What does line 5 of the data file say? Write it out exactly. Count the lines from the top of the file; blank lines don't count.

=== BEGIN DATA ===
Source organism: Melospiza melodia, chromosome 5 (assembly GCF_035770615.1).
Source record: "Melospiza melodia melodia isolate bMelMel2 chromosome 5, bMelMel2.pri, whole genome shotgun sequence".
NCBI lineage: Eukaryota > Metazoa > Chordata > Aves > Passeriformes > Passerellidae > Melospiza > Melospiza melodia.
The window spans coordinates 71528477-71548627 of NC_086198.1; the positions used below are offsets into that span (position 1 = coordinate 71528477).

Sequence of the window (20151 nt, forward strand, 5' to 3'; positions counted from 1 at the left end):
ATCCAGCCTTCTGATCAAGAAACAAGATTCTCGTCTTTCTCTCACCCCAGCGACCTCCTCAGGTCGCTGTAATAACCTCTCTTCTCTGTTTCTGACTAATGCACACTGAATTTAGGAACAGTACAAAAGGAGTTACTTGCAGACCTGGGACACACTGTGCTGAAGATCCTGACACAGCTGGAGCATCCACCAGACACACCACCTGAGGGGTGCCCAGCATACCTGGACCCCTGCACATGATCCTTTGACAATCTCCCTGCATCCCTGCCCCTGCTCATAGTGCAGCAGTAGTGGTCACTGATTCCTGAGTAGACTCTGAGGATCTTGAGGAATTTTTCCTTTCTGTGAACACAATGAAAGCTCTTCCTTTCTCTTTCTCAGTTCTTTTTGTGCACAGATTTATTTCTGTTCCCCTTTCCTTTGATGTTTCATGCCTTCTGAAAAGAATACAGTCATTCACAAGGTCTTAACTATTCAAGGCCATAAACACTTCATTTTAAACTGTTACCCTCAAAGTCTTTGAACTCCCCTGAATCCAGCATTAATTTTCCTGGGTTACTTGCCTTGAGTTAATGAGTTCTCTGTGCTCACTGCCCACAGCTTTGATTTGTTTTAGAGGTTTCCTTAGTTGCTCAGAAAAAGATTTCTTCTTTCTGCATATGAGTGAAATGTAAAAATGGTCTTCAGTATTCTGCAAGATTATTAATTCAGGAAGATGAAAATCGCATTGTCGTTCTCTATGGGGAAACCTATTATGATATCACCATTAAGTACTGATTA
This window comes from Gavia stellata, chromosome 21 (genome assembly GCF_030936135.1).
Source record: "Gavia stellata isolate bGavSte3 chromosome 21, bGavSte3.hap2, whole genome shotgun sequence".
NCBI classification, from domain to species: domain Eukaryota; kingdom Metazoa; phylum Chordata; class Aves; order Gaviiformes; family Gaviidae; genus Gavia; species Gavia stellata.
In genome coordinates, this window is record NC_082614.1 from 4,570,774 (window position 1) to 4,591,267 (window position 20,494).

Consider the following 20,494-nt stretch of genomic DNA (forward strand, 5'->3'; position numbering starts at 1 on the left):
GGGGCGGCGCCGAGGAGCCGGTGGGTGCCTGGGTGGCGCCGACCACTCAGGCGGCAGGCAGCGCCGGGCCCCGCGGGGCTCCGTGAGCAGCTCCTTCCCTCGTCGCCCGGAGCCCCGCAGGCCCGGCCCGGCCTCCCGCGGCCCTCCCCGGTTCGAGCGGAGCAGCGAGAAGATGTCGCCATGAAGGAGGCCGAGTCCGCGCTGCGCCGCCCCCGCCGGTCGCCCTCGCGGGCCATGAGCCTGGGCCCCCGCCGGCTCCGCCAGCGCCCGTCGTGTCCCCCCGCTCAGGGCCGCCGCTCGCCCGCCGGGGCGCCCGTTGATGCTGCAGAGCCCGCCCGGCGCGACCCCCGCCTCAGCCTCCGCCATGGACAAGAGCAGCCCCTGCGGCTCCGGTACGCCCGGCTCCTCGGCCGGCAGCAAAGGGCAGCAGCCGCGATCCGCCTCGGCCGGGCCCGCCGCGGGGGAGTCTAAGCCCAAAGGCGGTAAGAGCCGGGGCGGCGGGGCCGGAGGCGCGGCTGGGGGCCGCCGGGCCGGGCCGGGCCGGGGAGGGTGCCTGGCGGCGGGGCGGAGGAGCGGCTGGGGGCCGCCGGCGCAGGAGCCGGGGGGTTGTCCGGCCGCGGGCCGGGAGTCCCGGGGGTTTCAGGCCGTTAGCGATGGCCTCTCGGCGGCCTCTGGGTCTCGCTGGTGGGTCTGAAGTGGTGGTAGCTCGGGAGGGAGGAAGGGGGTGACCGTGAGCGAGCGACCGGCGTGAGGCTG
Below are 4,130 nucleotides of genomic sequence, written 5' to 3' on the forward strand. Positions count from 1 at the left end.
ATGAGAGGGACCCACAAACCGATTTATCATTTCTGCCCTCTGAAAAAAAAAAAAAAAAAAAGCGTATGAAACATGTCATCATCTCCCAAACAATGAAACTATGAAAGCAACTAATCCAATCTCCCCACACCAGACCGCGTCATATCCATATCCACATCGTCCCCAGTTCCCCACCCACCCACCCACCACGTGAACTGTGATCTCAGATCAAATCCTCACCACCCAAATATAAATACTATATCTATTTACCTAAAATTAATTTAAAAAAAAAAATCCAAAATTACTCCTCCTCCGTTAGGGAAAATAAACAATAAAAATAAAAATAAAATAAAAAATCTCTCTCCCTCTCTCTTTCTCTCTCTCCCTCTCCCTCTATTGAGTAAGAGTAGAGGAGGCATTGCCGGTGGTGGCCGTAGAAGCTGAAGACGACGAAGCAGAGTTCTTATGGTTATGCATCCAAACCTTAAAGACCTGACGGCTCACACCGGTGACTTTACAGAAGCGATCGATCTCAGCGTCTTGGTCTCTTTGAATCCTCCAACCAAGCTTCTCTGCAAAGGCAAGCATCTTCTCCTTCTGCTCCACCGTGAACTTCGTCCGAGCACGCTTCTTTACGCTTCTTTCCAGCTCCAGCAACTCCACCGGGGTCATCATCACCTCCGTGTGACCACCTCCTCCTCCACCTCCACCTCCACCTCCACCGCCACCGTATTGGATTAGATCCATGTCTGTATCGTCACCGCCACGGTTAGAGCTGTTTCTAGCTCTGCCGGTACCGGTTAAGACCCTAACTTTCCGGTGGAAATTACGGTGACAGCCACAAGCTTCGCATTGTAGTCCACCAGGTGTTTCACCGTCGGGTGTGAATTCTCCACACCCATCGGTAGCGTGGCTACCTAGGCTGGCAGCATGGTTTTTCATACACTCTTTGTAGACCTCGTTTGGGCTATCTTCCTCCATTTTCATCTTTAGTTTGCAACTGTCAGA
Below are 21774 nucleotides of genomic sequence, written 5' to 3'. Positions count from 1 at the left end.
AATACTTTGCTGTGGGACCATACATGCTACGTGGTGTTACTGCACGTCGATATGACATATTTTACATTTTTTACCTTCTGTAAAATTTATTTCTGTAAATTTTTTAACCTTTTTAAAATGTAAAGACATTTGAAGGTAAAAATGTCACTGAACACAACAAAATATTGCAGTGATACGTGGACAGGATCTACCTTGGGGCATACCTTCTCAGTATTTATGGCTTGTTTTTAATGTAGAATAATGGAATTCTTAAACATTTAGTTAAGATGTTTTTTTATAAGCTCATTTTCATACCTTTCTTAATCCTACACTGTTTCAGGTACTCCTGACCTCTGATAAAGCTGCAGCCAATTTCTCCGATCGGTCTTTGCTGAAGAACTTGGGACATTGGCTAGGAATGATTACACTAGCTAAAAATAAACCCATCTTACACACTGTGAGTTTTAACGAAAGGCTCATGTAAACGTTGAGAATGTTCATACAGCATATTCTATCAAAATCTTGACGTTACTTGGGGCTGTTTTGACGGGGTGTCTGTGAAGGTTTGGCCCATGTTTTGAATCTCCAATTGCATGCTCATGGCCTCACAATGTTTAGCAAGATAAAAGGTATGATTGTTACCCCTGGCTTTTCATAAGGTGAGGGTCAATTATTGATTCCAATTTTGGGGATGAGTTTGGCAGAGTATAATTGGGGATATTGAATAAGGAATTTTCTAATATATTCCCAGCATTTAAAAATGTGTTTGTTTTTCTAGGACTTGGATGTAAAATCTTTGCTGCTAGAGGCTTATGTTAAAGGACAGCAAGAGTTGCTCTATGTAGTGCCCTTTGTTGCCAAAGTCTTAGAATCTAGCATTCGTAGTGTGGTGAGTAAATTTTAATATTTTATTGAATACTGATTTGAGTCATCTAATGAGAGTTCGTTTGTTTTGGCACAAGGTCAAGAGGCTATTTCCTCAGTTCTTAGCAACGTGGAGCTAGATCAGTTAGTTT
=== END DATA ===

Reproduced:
Sequence of the window (20151 nt, forward strand, 5' to 3'; positions counted from 1 at the left end):